## Load a grid¶

Grids are made using a Java utility called `GeoTessBuilder`

. Loading them into
memory from file is the standard constructor in PyGeoTess. Viewing grid metadata is as simple as using `print`

or `str`

.

```
from geotess import Grid
grid = Grid('geotess/data/geotess_grid_16000.geotess')
print(grid)
```

```
GeoTessGrid
gridID = 4FD3D72E55EFA8E13CA096B4C8795F03
memory : 0.11776 MB
input Grid File : geotess/data/geotess_grid_16000.geotess
generated by software version : GridBuilder 0.0.0 Fri May 25 11:34:59 MDT 2012
nTessellations = 1
nLevels = 3
nVertices = 162
nTriangles = 420
Tess Level LevelID NTri First Last+1
0 0 0 20 0 20
0 1 1 80 20 100
0 2 2 320 100 420
```

## Built-in grids¶

The grids and models that GeoTess distributes are also part of PyGeoTess. The files are found in `geotess/data`

, but they are also pre-loaded into class instances. Here, we simply import the previous grid.

```
from geotess.data import grid_16000
print(grid_16000)
```

```
GeoTessGrid
gridID = 4FD3D72E55EFA8E13CA096B4C8795F03
memory : 0.11776 MB
input Grid File : geotess/data/geotess_grid_16000.geotess
generated by software version : GridBuilder 0.0.0 Fri May 25 11:34:59 MDT 2012
nTessellations = 1
nLevels = 3
nVertices = 162
nTriangles = 420
Tess Level LevelID NTri First Last+1
0 0 0 20 0 20
0 1 1 80 20 100
0 2 2 320 100 420
```

## Vertices and triangles¶

In PyGeoTess, Grid vertices are geocentric coordinates of points of intersection on a tessellation, and triangles are the three integer vertex indices that form a triangle in the tessellation. For a given grid, all vertices are accessible via the `Grid.vertices`

method, and the triangles (vertex associations) for a particular tessellation and level are gotten with the `Grid.triangles`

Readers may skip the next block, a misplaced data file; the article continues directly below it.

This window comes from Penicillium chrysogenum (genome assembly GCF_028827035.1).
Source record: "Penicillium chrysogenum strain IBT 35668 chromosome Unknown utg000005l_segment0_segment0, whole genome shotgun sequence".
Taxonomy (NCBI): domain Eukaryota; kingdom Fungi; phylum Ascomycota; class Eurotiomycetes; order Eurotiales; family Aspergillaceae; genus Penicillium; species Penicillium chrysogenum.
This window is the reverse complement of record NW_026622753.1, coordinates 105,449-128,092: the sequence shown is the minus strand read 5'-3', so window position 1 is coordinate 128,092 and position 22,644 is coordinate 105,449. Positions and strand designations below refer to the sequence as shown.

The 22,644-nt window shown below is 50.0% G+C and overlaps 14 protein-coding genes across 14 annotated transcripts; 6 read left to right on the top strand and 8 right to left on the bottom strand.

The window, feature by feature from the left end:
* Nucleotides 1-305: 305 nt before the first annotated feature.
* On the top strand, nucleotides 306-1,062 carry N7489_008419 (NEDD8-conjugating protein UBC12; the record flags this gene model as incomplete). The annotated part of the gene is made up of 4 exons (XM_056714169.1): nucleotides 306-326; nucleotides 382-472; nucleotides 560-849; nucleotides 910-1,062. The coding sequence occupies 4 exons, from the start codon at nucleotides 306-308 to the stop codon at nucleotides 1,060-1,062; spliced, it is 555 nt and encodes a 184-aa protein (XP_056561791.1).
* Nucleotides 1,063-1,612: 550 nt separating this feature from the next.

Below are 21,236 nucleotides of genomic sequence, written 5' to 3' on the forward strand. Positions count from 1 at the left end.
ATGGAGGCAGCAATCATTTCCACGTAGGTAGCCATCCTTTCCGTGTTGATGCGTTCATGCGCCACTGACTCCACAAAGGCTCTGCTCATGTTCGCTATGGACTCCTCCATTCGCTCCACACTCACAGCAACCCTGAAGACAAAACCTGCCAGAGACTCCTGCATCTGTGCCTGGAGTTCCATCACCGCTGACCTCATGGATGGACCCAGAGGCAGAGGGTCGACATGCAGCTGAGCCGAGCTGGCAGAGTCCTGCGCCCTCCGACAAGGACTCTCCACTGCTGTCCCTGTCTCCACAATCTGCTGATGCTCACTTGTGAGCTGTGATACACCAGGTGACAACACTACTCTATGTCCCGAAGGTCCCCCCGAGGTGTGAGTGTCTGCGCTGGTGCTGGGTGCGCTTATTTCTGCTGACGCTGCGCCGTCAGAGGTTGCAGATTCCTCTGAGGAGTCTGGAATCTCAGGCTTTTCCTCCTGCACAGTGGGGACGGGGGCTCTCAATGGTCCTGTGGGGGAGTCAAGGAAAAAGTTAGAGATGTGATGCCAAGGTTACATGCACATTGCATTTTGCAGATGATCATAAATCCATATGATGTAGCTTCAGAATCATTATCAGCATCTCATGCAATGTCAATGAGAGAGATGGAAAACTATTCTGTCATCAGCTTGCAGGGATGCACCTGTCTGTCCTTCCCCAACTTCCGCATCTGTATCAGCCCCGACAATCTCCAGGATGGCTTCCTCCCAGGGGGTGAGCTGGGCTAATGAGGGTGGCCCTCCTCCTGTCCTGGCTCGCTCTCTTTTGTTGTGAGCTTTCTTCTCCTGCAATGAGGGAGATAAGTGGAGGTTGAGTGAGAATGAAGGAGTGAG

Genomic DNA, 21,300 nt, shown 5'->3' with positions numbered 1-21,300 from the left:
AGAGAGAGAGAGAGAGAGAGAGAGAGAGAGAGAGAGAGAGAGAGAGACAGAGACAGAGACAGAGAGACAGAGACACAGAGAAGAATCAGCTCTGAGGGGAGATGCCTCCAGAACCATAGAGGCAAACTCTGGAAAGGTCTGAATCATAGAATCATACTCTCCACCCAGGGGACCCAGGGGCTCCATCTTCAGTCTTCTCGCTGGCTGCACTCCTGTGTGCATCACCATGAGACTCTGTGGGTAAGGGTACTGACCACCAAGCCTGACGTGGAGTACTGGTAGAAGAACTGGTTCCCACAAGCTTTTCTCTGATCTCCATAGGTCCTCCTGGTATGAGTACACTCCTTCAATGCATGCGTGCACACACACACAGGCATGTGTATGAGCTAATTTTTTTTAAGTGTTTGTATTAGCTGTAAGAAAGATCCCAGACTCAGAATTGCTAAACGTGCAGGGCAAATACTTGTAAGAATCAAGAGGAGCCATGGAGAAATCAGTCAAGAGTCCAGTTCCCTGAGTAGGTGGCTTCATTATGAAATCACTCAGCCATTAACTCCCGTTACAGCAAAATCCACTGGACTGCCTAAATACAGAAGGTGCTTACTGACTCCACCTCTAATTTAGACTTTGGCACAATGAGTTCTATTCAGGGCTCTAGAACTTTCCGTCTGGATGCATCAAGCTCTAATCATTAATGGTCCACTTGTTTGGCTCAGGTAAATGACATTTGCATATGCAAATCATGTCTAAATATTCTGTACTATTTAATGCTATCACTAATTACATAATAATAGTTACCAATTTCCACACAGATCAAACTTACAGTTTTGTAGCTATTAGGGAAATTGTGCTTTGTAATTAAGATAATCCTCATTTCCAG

method.

```
vertices = grid.vertices()
triangles = grid.triangles(tess=0, level=2)
print("The first 10 vertices are:\n{}".format(vertices[:10]))
print("The first 10 triangles are:\n{}".format(triangles[:10]))
```

```
The first 10 vertices are:
[[ 0. 90. ]
[ 72. 26.71930078]
[ 0. 26.71930078]
[ 144. 26.71930078]
[-144. 26.71930078]
[ -72. 26.71930078]
[ 36. -26.71930078]
[ 108. -26.71930078]
[-180. -26.71930078]
[-108. -26.71930078]]
The first 10 triangles are:
[[42 43 44]
[12 44 43]
[13 42 44]
[14 43 42]
[42 45 46]
[ 0 46 45]
[14 42 46]
[13 45 42]
[43 47 48]
[ 1 48 47]]
```

## Plotting grids¶

The `.vertices`

and `.triangles`

methods above return arrays that are amenable
to plotting using Matplotlib's
`triplot`

function. We'll project first using Matplotlib
Basemap.

```
import matplotlib.pyplot as plt
from mpl_toolkits.basemap import Basemap
m = Basemap(projection='ortho',lat_0=45,lon_0=-100)
m.etopo()
x, y = m(vertices[:,0], vertices[:,1])
plt.triplot(vertices[:,0], vertices[:,1], triangles);
```

The cirularity of vertex longitudes makes plotting a bit wonky. Luckily,
Matplotlib has the tools
`Triangulation`

and
`TriAnalyzer`

to mask out these long, flat triangles from the plot.

```
from matplotlib.tri import Triangulation, TriAnalyzer
tri = Triangulation(x, y, triangles)
tri_an = TriAnalyzer(tri)
mask = tri_an.get_flat_tri_mask()
plt.triplot(x, y, triangles, mask=mask)
```

Not perfect, but not as messy.